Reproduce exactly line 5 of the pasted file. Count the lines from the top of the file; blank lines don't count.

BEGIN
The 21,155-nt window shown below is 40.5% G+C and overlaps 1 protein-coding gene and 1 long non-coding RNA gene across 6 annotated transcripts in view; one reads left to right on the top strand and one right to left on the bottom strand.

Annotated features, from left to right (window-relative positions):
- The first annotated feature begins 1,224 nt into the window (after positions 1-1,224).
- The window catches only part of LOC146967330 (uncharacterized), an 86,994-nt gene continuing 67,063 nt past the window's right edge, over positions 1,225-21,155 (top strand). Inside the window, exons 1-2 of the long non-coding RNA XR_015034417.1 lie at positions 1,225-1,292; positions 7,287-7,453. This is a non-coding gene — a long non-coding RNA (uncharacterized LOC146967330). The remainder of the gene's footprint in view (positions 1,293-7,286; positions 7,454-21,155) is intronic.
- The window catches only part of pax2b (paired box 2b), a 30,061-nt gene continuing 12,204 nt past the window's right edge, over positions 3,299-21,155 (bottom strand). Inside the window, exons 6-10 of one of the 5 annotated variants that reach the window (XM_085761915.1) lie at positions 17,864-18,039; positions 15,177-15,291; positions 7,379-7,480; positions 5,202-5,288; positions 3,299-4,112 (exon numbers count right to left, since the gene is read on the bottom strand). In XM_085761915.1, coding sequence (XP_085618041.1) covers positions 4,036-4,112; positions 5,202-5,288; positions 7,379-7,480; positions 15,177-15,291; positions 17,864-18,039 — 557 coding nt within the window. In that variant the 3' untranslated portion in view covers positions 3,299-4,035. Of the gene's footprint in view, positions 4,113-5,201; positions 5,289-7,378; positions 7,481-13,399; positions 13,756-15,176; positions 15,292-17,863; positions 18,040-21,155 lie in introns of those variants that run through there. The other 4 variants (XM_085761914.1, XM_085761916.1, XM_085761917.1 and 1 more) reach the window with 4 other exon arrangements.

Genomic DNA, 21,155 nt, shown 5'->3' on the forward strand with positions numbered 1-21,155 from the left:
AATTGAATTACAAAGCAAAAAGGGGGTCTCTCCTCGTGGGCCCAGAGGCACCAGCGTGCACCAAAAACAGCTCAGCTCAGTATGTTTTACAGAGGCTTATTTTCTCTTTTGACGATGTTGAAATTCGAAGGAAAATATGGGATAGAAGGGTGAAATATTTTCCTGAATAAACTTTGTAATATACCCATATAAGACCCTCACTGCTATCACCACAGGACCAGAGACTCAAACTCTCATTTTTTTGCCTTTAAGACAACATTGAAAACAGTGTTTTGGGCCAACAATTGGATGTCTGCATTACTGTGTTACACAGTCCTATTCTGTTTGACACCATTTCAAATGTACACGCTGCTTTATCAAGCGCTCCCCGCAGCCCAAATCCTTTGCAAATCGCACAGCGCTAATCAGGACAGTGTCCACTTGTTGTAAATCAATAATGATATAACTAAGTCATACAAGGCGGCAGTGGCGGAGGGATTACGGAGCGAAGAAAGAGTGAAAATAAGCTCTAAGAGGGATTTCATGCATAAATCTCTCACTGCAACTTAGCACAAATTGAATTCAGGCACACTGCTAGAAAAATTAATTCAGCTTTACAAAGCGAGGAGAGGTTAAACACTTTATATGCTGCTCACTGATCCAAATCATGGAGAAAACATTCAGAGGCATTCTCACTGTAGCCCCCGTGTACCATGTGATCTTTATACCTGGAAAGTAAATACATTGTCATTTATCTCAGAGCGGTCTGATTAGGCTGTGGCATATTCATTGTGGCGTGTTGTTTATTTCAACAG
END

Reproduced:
- The window catches only part of pax2b (paired box 2b), a 30,061-nt gene continuing 12,204 nt past the window's right edge, over positions 3,299-21,155 (bottom strand). Inside the window, exons 6-10 of one of the 5 annotated variants that reach the window (XM_085761915.1) lie at positions 17,864-18,039; positions 15,177-15,291; positions 7,379-7,480; positions 5,202-5,288; positions 3,299-4,112 (exon numbers count right to left, since the gene is read on the bottom strand). In XM_085761915.1, coding sequence (XP_085618041.1) covers positions 4,036-4,112; positions 5,202-5,288; positions 7,379-7,480; positions 15,177-15,291; positions 17,864-18,039 — 557 coding nt within the window. In that variant the 3' untranslated portion in view covers positions 3,299-4,035. Of the gene's footprint in view, positions 4,113-5,201; positions 5,289-7,378; positions 7,481-13,399; positions 13,756-15,176; positions 15,292-17,863; positions 18,040-21,155 lie in introns of those variants that run through there. The other 4 variants (XM_085761914.1, XM_085761916.1, XM_085761917.1 and 1 more) reach the window with 4 other exon arrangements.